Stocks fall on concern about budget fight, economy
Stocks drifted lower Monday as investors worried about the strength of the economy and the potential for a budget fight in Washington.
The Dow Jones industrial average was down in early afternoon trading, extending two straight days of losses.
The Dow set an all-time high last Wednesday after the Fed decided to keep its huge economic stimulus program intact. But that rally has been wiped out by anxiety over a budget and debt fight in Washington.
The U.S. House of Representatives voted to defund President Barack Obama's health care law on Friday, a gesture that reminded Wall Street that the Republican-led House and the Democratic-controlled Senate are poised for a showdown over spending.
The debt ceiling must be raised by Oct. 1 to avoid a government shutdown, and a potential default on payments, including debt, later in the month.
"There seems to be a higher probability there will be more of a battle over that," said Scott Wren a senior equity strategist at Wells Fargo Advisors. "That could inject some volatility into the market."
On Monday, the S&P 500 index dropped eight points, or 0.5 percent, to 1,701 as of 1:28 p.m. (1728 GMT). The Dow fell 40 points, or 0.3 percent, to 15,410. The Nasdaq composite fell 11 points, or 0.3 percent, to 3,763.
Financial stocks fell the most among the 10 industrial groups in the S&P 500 index. Investors sold on concerns that earnings would be hurt by lower trading volumes of bonds and foreign currencies at investment banks.
Citigroup fell $1.54, or 3 percent, to $49.64 after the Financial Times reported that the bank had suffered a "significant decline" in trading revenues that would crimp its earnings. Goldman Sachs, which began trading on the Dow Monday, also fell. The stock slipped $4.16, or 2.5 percent, to $165.60.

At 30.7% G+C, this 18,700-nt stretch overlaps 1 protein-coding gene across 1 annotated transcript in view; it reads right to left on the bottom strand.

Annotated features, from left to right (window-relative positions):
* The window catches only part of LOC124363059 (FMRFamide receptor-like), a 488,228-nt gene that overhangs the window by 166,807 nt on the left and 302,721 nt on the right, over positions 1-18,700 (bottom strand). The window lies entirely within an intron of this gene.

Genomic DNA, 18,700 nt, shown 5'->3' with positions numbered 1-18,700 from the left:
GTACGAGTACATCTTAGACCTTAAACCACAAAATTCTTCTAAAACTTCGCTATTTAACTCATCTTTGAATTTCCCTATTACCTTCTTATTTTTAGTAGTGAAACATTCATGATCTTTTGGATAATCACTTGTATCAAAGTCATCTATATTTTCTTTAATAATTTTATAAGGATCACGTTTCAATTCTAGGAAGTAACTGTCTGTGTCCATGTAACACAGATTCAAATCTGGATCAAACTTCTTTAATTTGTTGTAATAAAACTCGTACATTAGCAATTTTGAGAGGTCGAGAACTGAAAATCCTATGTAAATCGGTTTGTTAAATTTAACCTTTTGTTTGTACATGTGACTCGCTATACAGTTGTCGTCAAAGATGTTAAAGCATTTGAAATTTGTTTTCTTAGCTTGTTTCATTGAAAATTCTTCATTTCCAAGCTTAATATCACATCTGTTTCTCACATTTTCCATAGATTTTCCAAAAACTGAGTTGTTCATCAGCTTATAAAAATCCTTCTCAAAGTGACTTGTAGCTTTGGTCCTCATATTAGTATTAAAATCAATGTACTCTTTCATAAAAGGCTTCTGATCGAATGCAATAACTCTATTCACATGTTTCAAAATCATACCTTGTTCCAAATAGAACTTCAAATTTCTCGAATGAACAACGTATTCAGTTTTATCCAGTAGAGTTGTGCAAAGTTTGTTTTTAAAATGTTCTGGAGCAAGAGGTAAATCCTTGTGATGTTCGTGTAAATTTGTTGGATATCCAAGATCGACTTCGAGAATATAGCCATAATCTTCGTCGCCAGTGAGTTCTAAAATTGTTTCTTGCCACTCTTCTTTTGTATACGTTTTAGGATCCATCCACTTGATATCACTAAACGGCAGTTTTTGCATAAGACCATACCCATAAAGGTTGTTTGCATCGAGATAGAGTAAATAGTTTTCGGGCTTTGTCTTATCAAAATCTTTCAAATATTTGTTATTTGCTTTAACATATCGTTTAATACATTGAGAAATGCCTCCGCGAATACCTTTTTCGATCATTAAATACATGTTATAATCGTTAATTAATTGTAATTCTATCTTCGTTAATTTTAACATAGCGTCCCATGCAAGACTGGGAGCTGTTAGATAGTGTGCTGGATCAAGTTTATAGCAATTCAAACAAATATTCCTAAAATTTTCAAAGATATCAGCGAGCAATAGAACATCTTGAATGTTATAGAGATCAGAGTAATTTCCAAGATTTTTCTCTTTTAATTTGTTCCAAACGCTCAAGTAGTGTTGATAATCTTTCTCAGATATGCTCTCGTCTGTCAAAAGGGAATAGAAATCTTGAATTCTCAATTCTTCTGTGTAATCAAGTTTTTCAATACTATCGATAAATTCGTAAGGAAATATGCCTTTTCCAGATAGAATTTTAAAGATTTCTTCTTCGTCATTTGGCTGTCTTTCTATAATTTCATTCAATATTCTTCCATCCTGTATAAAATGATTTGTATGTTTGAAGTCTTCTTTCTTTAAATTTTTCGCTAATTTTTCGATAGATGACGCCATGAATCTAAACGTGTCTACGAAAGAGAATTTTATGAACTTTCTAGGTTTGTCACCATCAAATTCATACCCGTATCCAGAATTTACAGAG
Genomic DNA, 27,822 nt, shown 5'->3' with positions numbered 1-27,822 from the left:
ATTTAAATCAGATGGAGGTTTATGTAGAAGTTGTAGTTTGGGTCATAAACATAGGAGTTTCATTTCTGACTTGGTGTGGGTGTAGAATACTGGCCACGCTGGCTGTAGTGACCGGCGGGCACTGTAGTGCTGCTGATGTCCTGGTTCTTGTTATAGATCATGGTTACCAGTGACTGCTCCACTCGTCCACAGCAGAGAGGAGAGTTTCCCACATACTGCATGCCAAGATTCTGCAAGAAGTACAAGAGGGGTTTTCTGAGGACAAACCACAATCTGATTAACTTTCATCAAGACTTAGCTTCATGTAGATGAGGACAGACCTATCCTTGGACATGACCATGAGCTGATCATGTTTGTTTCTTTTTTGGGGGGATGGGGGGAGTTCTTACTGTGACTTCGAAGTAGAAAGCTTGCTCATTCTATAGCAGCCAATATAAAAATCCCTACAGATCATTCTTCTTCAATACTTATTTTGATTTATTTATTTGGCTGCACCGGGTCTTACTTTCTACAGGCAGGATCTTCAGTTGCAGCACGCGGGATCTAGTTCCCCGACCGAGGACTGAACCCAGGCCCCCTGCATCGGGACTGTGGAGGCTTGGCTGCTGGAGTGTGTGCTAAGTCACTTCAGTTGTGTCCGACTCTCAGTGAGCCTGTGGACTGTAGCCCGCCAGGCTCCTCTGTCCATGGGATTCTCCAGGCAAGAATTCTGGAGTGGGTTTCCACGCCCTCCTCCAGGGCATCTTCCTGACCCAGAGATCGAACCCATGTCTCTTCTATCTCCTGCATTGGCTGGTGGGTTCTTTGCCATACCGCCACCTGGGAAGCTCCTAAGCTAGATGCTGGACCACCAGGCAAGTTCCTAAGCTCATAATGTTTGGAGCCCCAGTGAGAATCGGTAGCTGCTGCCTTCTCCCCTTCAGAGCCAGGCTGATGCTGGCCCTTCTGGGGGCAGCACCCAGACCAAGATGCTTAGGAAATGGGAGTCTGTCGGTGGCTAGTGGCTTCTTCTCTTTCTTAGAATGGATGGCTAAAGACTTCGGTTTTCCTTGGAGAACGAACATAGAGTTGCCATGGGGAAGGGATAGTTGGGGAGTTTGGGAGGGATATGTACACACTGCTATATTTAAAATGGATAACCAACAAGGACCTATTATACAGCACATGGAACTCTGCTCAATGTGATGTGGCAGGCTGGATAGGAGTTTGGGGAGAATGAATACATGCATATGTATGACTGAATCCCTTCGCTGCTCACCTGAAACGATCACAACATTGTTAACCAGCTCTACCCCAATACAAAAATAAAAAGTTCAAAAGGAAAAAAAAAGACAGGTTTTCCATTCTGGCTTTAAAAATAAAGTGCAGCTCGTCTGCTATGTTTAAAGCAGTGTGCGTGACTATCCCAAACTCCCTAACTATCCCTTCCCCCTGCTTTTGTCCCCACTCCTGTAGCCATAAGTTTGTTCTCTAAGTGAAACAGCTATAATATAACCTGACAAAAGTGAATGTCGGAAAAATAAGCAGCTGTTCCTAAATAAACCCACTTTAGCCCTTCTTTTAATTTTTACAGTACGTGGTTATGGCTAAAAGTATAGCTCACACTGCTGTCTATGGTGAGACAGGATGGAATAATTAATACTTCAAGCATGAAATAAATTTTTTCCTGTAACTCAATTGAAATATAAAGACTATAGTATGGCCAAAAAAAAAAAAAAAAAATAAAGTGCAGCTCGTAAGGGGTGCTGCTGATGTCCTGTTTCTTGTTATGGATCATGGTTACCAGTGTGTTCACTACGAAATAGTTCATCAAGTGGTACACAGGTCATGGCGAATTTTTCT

Fed stimulus has helped push stocks to record levels this year and investors last week cheered its surprise decision to keep its stimulus in place. The central bank said the economy wasn't strong enough for it to pull back on its bond-buying program.
William Dudley, the president of the Fed's New York branch, said Monday that any changes to the bank's stimulus must be based on the most recent measures of economic health, according to a Reuters report.
The Fed is buying $85 billion in bonds each month to hold down long-term interest rates and encourage borrowing and spending. While investors initially cheered the decision to keep up the stimulus, the Fed's concern that the economy is still weak may now be weighing on investor's minds, said Kate Warne, an investment strategist at Edward Jones, a financial advisor.
"At first blush (the stimulus) looks positive, but at second blush it says conditions weren't as strong as we were previously thinking," said Warne. "Markets are now responding to that, rather than the fact that the stimulus is continuing for longer."
Apple rose the most in the S&P 500 after shoppers snapped up 9 million of its newest iPhones following a rollout of the devices on Friday. Apple surged $19.18, or 4 percent, to $486.53
Trading in the shares of troubled smartphone maker Blackberry were suspended after financial company Fairfax Financial Holdings offered to buy the company in a deal valued at $4.7 billion.
Along with Goldman Sachs, Nike and Visa began trading on the 30-member Dow on Monday, replacing Alcoa, Bank of America and Hewlett-Packard.
The Standard and Poor's 500 index is up 19 percent for the year. If the index closed the year at its current level it would log its best return since 2009, when it rose 23 percent.
In government bond trading, the yield on the 10-year Treasury note fell to 2.71 from 2.74 percent.
In commodities trading, the price of oil fell $1.31, or 1.3 percent, to $103.44 a barrel. The price of gold fell $5, or 0.4 percent, to $1,327.40 an ounce.
The dollar rose against the euro and fell against the Japanese yen.